Because container chrysanthemum blossoms are often the colors of fall leaves, it seems right they crowd garden store shelves in September and October. Mums (Chrysanthemum spp, or Dendranthema x grandiflora) -- in reds, yellows and oranges -- are often treated as fall annuals, brightening garden beds until they finish flowering. It is possible to keep these plants over winter so they bloom again. You'll need to act fact when you get them and go the extra mile.

Plant the Mums

One way you can try to coax the mums to come back in spring is to plant them in the garden and treat them as you would other spring-planted perennials. This only works if you buy them early in fall, not late in October, and live in U.S. Department of Agriculture plant hardiness zones 3 through 9.

Plant them early to allow the root systems the maximum time possible to grow and develop before winter. Set the mums in beds that have well-draining soil and plenty of sun, spacing them 2 feet apart. Water the mums enough so the soil remains moist at all times until the first winter freeze. After that, snip each stem to about 1 inch tall, remembering to sterilize the pruners first by soaking them in a mixture of equal amounts of water and rubbing alcohol. Tuck the plants in for the winter by covering them with a 4-inch layer of mulch, pine needles or straw to insulate the soil and keep temperatures more even.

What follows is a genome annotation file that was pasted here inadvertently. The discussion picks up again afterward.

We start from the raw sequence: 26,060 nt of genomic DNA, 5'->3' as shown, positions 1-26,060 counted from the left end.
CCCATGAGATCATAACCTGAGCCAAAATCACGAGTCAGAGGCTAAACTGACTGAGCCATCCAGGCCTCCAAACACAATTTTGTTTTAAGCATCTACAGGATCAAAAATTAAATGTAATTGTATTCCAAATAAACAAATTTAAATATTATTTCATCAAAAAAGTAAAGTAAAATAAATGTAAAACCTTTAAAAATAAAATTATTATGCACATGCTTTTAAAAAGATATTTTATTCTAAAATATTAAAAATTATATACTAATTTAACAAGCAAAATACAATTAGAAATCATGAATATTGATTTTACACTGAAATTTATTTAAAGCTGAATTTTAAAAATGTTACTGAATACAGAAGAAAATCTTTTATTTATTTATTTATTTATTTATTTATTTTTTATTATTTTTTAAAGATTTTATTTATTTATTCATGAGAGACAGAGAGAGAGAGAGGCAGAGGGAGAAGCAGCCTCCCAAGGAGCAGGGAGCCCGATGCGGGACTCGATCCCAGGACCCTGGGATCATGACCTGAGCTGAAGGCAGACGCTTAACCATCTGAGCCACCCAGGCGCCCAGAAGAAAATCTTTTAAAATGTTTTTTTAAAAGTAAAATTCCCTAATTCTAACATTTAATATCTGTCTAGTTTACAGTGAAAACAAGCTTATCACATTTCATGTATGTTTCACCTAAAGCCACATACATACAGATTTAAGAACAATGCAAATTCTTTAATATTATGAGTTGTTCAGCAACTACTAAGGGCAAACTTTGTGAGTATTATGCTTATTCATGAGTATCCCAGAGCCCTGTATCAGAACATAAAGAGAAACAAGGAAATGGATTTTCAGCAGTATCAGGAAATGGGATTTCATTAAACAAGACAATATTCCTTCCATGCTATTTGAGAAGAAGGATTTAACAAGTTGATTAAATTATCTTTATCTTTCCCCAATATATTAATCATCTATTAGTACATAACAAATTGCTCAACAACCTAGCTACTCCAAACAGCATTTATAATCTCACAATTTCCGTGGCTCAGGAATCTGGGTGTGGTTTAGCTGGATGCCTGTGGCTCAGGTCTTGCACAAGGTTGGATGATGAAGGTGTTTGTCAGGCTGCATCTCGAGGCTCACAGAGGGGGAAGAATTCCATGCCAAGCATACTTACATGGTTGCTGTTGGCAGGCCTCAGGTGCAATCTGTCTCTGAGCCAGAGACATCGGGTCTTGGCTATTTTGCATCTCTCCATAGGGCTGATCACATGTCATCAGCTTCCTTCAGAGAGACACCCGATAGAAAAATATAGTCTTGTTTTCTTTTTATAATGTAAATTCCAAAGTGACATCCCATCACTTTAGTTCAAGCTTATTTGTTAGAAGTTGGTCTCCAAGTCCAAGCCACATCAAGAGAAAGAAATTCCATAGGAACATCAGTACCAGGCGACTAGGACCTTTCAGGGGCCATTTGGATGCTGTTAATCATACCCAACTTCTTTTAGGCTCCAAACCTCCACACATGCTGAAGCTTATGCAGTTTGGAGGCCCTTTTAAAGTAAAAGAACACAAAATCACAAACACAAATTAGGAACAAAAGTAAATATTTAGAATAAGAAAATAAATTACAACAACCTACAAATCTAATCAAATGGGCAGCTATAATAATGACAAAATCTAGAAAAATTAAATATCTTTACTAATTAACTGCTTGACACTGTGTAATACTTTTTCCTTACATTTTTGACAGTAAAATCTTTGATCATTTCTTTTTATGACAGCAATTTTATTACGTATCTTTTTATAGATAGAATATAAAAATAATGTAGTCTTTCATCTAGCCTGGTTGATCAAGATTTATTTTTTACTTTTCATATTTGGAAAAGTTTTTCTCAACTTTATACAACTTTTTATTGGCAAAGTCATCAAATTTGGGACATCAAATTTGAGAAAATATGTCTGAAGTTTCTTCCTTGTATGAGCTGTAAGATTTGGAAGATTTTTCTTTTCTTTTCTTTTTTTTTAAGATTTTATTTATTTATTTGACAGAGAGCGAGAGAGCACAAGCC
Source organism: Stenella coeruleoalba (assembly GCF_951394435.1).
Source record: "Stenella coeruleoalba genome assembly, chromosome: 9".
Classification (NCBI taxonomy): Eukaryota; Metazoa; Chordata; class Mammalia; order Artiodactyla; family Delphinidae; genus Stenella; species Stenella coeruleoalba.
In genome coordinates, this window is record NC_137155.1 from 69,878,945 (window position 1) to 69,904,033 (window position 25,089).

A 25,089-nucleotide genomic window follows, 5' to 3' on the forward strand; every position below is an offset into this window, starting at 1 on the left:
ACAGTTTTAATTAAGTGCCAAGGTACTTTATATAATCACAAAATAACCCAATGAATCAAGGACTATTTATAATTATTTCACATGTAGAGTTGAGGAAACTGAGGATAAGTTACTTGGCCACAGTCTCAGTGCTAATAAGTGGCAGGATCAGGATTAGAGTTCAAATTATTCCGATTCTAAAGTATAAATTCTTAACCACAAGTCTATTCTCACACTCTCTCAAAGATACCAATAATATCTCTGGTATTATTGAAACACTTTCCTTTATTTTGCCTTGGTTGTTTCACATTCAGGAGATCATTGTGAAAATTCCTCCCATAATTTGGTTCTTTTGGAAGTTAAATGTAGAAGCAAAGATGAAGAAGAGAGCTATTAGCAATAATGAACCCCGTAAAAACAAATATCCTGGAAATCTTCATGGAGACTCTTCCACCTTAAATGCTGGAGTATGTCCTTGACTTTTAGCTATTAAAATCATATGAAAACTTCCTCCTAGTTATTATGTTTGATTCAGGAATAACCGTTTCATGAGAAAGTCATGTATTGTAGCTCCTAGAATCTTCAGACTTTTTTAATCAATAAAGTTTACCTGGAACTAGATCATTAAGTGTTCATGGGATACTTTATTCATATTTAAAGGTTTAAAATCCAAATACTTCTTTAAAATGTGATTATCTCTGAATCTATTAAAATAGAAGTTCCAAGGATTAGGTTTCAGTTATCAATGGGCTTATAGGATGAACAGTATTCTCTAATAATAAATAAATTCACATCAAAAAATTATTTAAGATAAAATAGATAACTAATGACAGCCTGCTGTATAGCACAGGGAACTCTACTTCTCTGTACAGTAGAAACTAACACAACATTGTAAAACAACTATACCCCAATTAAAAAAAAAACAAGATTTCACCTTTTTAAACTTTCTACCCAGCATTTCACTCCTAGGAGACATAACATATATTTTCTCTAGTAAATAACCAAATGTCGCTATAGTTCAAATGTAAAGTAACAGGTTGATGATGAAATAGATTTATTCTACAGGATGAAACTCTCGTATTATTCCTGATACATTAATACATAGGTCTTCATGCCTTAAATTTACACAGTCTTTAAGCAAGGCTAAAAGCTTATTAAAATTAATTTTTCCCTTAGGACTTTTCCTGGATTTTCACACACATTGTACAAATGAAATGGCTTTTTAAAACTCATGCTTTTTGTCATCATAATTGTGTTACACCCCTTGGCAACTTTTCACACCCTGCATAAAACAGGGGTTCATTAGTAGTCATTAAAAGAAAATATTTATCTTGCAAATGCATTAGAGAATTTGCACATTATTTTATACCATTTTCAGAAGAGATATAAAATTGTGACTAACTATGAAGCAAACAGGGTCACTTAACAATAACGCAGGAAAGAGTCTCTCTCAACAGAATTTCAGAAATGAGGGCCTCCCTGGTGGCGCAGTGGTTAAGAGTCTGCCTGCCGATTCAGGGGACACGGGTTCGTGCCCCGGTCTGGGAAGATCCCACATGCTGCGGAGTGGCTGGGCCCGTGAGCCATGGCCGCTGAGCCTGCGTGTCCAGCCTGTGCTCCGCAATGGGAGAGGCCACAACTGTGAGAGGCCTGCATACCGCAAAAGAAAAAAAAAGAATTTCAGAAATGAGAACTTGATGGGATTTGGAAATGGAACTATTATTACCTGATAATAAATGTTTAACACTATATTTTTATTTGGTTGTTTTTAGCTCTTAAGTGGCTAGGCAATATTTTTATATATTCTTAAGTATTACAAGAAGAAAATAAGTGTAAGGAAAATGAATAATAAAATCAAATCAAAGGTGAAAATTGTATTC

Protect the Mums

The alternative, if you hope for new blooms on your mums the following year, is to leave the plants in their pots until the flowers wilt and the leaves turn brown. Then, get out the pruners, sterilize them, and do a major trim. Snip off everything, leaving only 1 inch of each stem.

After you finish cutting the plants back, find a spot outdoors that's sheltered from the wind. The shelter of a tree or wall makes a big difference for the mums during winter. You'll still meed to mulch -- layering on up to 8 inches of dried leaves or straw -- to keep the soil temperatures from fluctuating too much.

If you live in the colder regions of the country, even a sheltered spot outdoors might be too cold. Set the mums in the garage on a stack of newspapers and wrap more newspapers around them. An unheated basement works, too.

If you leave the pots outdoors, they don't need water. If you store them inside, check the moisture every week and water if the soil feels dry.

Look for Growth in Spring

There's no guarantee the mums will make it, but they might. You will know for certain in early spring if the plants start putting out new shoots around March.

When the green shoots appear, it's time to start caring for the plants again. Clip out the old stems with sterilized pruners to give the fresh, new ones room to grow. At the same time, start feeding the plants with liquid, all-purpose fertilizer. Add 7 drops of the fertilizer into every 1 quart of water, or according to label rates, and use the solution to water the mums.